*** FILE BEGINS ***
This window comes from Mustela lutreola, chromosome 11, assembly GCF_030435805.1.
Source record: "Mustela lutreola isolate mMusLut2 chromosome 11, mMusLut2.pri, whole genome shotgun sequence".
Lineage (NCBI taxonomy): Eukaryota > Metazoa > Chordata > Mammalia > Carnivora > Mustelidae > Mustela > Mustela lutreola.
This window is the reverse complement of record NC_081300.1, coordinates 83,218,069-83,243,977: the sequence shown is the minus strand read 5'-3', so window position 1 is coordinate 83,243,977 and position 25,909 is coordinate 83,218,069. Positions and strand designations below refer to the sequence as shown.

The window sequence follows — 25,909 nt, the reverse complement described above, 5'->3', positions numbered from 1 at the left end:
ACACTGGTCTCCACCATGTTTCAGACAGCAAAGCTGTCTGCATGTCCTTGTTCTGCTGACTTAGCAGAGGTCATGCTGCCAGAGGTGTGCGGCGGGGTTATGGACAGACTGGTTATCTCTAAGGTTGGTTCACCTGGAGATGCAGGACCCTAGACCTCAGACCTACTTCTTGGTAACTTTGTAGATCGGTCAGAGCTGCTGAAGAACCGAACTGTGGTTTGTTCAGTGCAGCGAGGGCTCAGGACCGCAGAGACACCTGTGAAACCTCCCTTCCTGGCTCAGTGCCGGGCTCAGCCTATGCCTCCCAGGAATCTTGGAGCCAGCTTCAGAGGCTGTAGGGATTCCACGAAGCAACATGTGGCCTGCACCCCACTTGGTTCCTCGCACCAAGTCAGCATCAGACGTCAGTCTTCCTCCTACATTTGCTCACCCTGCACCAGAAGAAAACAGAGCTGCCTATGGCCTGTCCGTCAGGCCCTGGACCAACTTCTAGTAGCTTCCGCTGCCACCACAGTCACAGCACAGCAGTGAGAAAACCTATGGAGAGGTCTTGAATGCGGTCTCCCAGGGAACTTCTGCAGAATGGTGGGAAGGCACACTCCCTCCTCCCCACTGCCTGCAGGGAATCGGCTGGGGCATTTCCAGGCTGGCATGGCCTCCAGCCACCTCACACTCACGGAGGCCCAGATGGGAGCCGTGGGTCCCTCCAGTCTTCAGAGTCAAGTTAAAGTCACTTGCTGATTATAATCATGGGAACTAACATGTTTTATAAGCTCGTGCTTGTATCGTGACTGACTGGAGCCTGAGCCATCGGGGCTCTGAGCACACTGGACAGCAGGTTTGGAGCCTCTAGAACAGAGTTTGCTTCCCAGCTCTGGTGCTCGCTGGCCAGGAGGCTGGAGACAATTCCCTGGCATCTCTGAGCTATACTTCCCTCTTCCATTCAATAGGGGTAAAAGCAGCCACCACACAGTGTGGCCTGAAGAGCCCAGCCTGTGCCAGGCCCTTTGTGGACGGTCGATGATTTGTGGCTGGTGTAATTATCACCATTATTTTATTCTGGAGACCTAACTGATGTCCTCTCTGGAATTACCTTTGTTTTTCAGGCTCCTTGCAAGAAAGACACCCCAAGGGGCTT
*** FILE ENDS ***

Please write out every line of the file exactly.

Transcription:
This window comes from Mustela lutreola, chromosome 11, assembly GCF_030435805.1.
Source record: "Mustela lutreola isolate mMusLut2 chromosome 11, mMusLut2.pri, whole genome shotgun sequence".
Lineage (NCBI taxonomy): Eukaryota > Metazoa > Chordata > Mammalia > Carnivora > Mustelidae > Mustela > Mustela lutreola.
This window is the reverse complement of record NC_081300.1, coordinates 83,218,069-83,243,977: the sequence shown is the minus strand read 5'-3', so window position 1 is coordinate 83,243,977 and position 25,909 is coordinate 83,218,069. Positions and strand designations below refer to the sequence as shown.

The window sequence follows — 25,909 nt, the reverse complement described above, 5'->3', positions numbered from 1 at the left end:
ACACTGGTCTCCACCATGTTTCAGACAGCAAAGCTGTCTGCATGTCCTTGTTCTGCTGACTTAGCAGAGGTCATGCTGCCAGAGGTGTGCGGCGGGGTTATGGACAGACTGGTTATCTCTAAGGTTGGTTCACCTGGAGATGCAGGACCCTAGACCTCAGACCTACTTCTTGGTAACTTTGTAGATCGGTCAGAGCTGCTGAAGAACCGAACTGTGGTTTGTTCAGTGCAGCGAGGGCTCAGGACCGCAGAGACACCTGTGAAACCTCCCTTCCTGGCTCAGTGCCGGGCTCAGCCTATGCCTCCCAGGAATCTTGGAGCCAGCTTCAGAGGCTGTAGGGATTCCACGAAGCAACATGTGGCCTGCACCCCACTTGGTTCCTCGCACCAAGTCAGCATCAGACGTCAGTCTTCCTCCTACATTTGCTCACCCTGCACCAGAAGAAAACAGAGCTGCCTATGGCCTGTCCGTCAGGCCCTGGACCAACTTCTAGTAGCTTCCGCTGCCACCACAGTCACAGCACAGCAGTGAGAAAACCTATGGAGAGGTCTTGAATGCGGTCTCCCAGGGAACTTCTGCAGAATGGTGGGAAGGCACACTCCCTCCTCCCCACTGCCTGCAGGGAATCGGCTGGGGCATTTCCAGGCTGGCATGGCCTCCAGCCACCTCACACTCACGGAGGCCCAGATGGGAGCCGTGGGTCCCTCCAGTCTTCAGAGTCAAGTTAAAGTCACTTGCTGATTATAATCATGGGAACTAACATGTTTTATAAGCTCGTGCTTGTATCGTGACTGACTGGAGCCTGAGCCATCGGGGCTCTGAGCACACTGGACAGCAGGTTTGGAGCCTCTAGAACAGAGTTTGCTTCCCAGCTCTGGTGCTCGCTGGCCAGGAGGCTGGAGACAATTCCCTGGCATCTCTGAGCTATACTTCCCTCTTCCATTCAATAGGGGTAAAAGCAGCCACCACACAGTGTGGCCTGAAGAGCCCAGCCTGTGCCAGGCCCTTTGTGGACGGTCGATGATTTGTGGCTGGTGTAATTATCACCATTATTTTATTCTGGAGACCTAACTGATGTCCTCTCTGGAATTACCTTTGTTTTTCAGGCTCCTTGCAAGAAAGACACCCCAAGGGGCTT